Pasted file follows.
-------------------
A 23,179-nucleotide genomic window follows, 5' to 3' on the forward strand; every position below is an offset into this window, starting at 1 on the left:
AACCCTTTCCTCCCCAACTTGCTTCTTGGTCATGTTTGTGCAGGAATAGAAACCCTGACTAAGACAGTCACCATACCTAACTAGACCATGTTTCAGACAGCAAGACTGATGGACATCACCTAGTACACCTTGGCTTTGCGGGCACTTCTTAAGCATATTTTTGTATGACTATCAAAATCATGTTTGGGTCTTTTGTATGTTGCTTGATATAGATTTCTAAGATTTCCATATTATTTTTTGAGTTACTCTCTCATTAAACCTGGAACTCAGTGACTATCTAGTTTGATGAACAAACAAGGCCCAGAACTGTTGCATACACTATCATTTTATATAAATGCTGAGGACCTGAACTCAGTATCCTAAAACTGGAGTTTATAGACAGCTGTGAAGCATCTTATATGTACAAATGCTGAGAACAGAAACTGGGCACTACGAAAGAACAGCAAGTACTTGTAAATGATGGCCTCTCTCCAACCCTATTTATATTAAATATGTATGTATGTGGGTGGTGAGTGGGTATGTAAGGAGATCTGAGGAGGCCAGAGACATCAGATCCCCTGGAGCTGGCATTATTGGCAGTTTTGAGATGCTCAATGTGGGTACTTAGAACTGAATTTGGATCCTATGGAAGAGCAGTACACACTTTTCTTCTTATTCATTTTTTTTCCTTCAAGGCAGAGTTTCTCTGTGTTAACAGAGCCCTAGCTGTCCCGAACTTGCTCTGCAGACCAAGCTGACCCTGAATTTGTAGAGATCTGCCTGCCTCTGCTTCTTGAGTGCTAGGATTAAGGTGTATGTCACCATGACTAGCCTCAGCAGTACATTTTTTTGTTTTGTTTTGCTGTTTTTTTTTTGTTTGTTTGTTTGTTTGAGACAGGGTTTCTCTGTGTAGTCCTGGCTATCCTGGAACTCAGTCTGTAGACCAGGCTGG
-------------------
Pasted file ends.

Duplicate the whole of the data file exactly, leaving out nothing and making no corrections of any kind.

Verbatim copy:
A 23,179-nucleotide genomic window follows, 5' to 3' on the forward strand; every position below is an offset into this window, starting at 1 on the left:
AACCCTTTCCTCCCCAACTTGCTTCTTGGTCATGTTTGTGCAGGAATAGAAACCCTGACTAAGACAGTCACCATACCTAACTAGACCATGTTTCAGACAGCAAGACTGATGGACATCACCTAGTACACCTTGGCTTTGCGGGCACTTCTTAAGCATATTTTTGTATGACTATCAAAATCATGTTTGGGTCTTTTGTATGTTGCTTGATATAGATTTCTAAGATTTCCATATTATTTTTTGAGTTACTCTCTCATTAAACCTGGAACTCAGTGACTATCTAGTTTGATGAACAAACAAGGCCCAGAACTGTTGCATACACTATCATTTTATATAAATGCTGAGGACCTGAACTCAGTATCCTAAAACTGGAGTTTATAGACAGCTGTGAAGCATCTTATATGTACAAATGCTGAGAACAGAAACTGGGCACTACGAAAGAACAGCAAGTACTTGTAAATGATGGCCTCTCTCCAACCCTATTTATATTAAATATGTATGTATGTGGGTGGTGAGTGGGTATGTAAGGAGATCTGAGGAGGCCAGAGACATCAGATCCCCTGGAGCTGGCATTATTGGCAGTTTTGAGATGCTCAATGTGGGTACTTAGAACTGAATTTGGATCCTATGGAAGAGCAGTACACACTTTTCTTCTTATTCATTTTTTTTCCTTCAAGGCAGAGTTTCTCTGTGTTAACAGAGCCCTAGCTGTCCCGAACTTGCTCTGCAGACCAAGCTGACCCTGAATTTGTAGAGATCTGCCTGCCTCTGCTTCTTGAGTGCTAGGATTAAGGTGTATGTCACCATGACTAGCCTCAGCAGTACATTTTTTTGTTTTGTTTTGCTGTTTTTTTTTTGTTTGTTTGTTTGTTTGAGACAGGGTTTCTCTGTGTAGTCCTGGCTATCCTGGAACTCAGTCTGTAGACCAGGCTGG